SAM NUNN didn't need to hold Senate hearings to come up with his "don't ask, don't tell" solution for handling gays in the military. If he'd asked me, I could have told him this was exactly the policy some of my relatives suggested years ago when I informed them that I planned to tell my grandmother that I was gay. They said, "She's old, it'll kill her. You'll destroy her image of you. If she doesn't ask, why tell?"
"Don't ask, don't tell" made a lot of sense to these relatives because it sounded like an easy solution. For them, it was. If I didn't say anything to my grandmother, they wouldn't have to deal with her upset over the truth about her grandson. But for me, "not telling" was an exhausting nightmare, because it meant withholding everything that could possibly give me away and living in fear of being found out. At the same time, I didn't want to cause Grandma pain by telling her I was gay, so I was easily persuaded to continue the charade.
If I hadn't been close to my grandmother, or saw her once a year, hiding the truth would have been relatively easy. But we'd had a special relationship since she cared for me as a child when my mother was ill, and we visited often, so lying to her was especially difficult.
I started hiding the truth from everyone in 1965, when I had my first crush. That was in second grade and his name was Hugh. No one told me, but I knew I shouldn't tell anyone about it, not even Hugh. I don't know how I knew that liking another boy was something to hide, but I did, so I kept it a secret.
I fell in love for the first time when I was 17. It was a wondrous experience, but I didn't dare tell anyone, especially my family, because telling them about Bob would have given me away. I couldn't explain to them that for the first time in my life I felt like a normal human being.
By the time I was an adult, I'd stopped lying to my immediate family, with the exception of my grandmother, and told them that I was gay. I was a second-rate liar so I was lucky that Grandma was the only person in my life around whom I had to be something I wasn't. I can't imagine what it's like for gays and lesbians in the military to hide the truth from the men and women with whom they serve. The fear of exposure must be extraordinary, especially because exposure would mean the end of their careers. For me, the only risk was losing Grandma's love.
Hiding the truth from her grew ever more challenging in the years that followed. I couldn't tell her about the man I then shared my life with. I couldn't talk about my friends who had AIDS because she would have wondered why I knew so many ill men. I couldn't tell her that I volunteered for a gay peer-counseling center. I couldn't talk to her about the political issues that most interested me because she would have wondered why I had such passionate feelings about gay rights. Eventually I couldn't even tell her about all of my work, because some of my writing was on gay issues. In the end, all we had left to talk about was the weather.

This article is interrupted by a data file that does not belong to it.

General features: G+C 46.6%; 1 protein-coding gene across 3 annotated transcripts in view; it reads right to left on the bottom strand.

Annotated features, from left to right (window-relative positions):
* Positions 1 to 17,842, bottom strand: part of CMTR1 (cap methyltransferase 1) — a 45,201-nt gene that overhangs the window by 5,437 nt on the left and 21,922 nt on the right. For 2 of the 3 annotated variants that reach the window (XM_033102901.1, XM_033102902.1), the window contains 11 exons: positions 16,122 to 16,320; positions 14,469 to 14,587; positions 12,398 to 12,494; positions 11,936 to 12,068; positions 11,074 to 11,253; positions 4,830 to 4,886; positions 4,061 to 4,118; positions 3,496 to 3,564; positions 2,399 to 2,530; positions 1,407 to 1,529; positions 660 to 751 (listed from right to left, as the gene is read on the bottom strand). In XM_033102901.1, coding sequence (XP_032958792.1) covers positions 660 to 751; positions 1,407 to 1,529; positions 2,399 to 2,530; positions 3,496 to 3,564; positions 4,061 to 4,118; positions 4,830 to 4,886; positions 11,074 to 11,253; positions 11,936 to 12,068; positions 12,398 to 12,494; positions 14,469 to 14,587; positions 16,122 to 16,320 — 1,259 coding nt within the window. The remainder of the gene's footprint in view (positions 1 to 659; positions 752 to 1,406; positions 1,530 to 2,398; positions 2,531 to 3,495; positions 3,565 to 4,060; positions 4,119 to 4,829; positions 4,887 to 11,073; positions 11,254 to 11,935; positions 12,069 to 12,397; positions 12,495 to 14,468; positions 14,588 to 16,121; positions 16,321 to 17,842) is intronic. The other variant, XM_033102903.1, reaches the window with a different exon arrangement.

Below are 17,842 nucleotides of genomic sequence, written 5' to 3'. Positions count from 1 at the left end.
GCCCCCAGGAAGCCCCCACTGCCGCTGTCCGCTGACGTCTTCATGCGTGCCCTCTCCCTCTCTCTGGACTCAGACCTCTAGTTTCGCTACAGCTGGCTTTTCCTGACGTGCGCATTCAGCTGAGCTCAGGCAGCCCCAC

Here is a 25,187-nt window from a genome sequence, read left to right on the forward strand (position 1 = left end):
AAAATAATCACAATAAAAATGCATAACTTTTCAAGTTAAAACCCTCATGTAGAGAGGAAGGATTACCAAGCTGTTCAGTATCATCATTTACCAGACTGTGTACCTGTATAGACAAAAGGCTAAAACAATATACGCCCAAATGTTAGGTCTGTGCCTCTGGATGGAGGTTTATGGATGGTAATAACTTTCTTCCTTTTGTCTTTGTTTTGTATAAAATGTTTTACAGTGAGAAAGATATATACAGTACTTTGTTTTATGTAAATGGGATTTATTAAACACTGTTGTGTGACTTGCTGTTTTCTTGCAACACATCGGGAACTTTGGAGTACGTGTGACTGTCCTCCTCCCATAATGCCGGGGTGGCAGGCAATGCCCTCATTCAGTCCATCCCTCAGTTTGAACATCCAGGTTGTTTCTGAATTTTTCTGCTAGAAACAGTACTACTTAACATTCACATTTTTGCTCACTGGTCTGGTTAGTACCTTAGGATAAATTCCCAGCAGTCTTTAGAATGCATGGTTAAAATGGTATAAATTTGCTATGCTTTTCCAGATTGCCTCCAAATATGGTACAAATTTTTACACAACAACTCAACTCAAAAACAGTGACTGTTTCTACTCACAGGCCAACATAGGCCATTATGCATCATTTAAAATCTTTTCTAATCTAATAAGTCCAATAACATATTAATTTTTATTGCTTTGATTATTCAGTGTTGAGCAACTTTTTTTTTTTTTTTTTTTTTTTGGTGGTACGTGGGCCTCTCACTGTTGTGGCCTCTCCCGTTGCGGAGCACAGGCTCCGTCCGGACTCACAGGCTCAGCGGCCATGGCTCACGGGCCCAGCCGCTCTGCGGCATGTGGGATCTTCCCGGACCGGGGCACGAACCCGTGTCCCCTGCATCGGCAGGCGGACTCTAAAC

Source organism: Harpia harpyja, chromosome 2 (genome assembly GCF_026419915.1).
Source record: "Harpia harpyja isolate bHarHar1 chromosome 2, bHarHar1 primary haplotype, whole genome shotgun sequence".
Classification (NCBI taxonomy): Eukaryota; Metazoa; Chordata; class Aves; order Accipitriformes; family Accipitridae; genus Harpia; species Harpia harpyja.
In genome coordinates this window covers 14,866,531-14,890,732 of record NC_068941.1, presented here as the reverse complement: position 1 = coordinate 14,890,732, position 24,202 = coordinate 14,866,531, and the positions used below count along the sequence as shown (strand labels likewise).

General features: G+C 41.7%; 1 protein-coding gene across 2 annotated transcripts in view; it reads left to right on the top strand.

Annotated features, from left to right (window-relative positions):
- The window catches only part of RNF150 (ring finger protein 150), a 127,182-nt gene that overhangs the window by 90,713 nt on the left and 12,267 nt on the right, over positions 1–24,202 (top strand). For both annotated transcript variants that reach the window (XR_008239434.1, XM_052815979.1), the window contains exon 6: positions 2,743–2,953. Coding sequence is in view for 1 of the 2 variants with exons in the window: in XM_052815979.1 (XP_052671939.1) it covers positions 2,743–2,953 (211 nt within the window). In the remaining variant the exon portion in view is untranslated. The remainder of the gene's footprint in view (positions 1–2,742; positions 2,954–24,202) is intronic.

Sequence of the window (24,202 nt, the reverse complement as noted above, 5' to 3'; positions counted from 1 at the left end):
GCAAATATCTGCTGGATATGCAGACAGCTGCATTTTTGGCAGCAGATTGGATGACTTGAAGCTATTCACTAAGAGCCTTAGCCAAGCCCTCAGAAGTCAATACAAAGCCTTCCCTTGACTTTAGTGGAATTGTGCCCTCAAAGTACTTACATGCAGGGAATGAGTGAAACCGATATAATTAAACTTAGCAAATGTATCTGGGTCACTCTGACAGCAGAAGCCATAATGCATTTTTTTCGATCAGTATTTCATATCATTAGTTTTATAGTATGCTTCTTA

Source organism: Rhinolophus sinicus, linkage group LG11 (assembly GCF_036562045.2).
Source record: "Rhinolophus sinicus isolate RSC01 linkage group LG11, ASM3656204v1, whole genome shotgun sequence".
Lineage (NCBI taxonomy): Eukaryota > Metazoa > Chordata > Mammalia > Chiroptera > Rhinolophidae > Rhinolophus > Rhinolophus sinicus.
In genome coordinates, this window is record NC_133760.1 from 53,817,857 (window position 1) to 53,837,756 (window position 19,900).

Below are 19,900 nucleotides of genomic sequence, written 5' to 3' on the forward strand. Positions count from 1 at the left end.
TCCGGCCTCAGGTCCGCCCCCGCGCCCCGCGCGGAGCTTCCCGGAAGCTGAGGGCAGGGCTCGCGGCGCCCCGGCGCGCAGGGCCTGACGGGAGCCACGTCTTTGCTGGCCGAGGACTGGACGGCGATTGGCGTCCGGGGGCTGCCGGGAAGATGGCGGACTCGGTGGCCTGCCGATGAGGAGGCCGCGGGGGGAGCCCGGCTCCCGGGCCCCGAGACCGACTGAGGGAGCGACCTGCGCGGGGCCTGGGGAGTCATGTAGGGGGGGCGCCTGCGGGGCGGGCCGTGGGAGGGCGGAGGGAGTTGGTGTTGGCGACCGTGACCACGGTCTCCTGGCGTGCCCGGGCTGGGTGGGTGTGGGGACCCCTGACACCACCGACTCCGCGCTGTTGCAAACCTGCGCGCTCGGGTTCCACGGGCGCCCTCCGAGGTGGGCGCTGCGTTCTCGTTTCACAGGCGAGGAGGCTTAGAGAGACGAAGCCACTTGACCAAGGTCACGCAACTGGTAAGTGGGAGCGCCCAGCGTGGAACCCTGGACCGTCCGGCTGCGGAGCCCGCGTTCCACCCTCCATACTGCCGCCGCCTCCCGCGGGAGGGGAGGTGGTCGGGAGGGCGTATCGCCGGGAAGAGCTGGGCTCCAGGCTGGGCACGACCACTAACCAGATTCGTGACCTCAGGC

If being gay were only what I did behind closed doors, there would have been plenty of my life left over to share with my grandmother. But my life as a gay man isn't something that takes place only in the privacy of my bedroom. It affects who my friends are, whom I choose to share my life with, the work I do, the organizations I belong to, the magazines I read, where I vacation and what I talk about. I know it's the same for heterosexuals because their sexual orientation affects everything, from a choice of senior-prom date and the finger on which they wear their wedding band to the birth announcements they send and every emotion they feel.
So the reality of the "don't ask, don't tell" solution for dealing with my grandmother and for dealing with gays in the military means having to lie about or hide almost every aspect of your life. It's not nearly as simple as just not saying, "I'm gay."
After years of "protecting" my grandmother I decided it was time to stop lying. In the worst case, I figured she might reject me, although that seemed unlikely. But whatever the outcome, I could not pretend anymore. Some might think that was selfish on my part, but I'd had enough of the "don't tell" policy, which had forced me into a life of deceit. I also hoped that by telling her the truth, we could build a relationship based on honesty, a possibility that was worth the risk.
The actual telling was far less terrifying than all the anticipation. While my grandmother cried plenty, my family was wrong, because the truth didn't kill her. In the five years since, Grandma and I have talked a lot about the realities of my life and the lives of my gay and lesbian friends. She's read many articles and a few books, including mine. She's surprised us by how quickly she's set aside her myths and misconceptions.
Grandma and I are far closer than we ever were. Last fall we even spent a week together in Paris for her birthday. And these days, we have plenty to talk about, including the gays in the military issue. A few months ago, Grandma traveled with me to Lafayette College, Pa., where I was invited to give a speech on the history of the gay civil-rights movement. After my talk, several students took us to dinner. As I conversed with the young women across the table from me, I overheard my grandmother talking to the student sitting next to her. She told him he was right to tell his parents he was gay, that with time and his help they would adjust. She said, "Don't underestimate their ability to change."
I wish Sam Nunn had called my grandmother to testify before his Senate committee. He and the other senators, as well as Defense Secretary Les Aspin and the president, could do far worse than listen to her advice.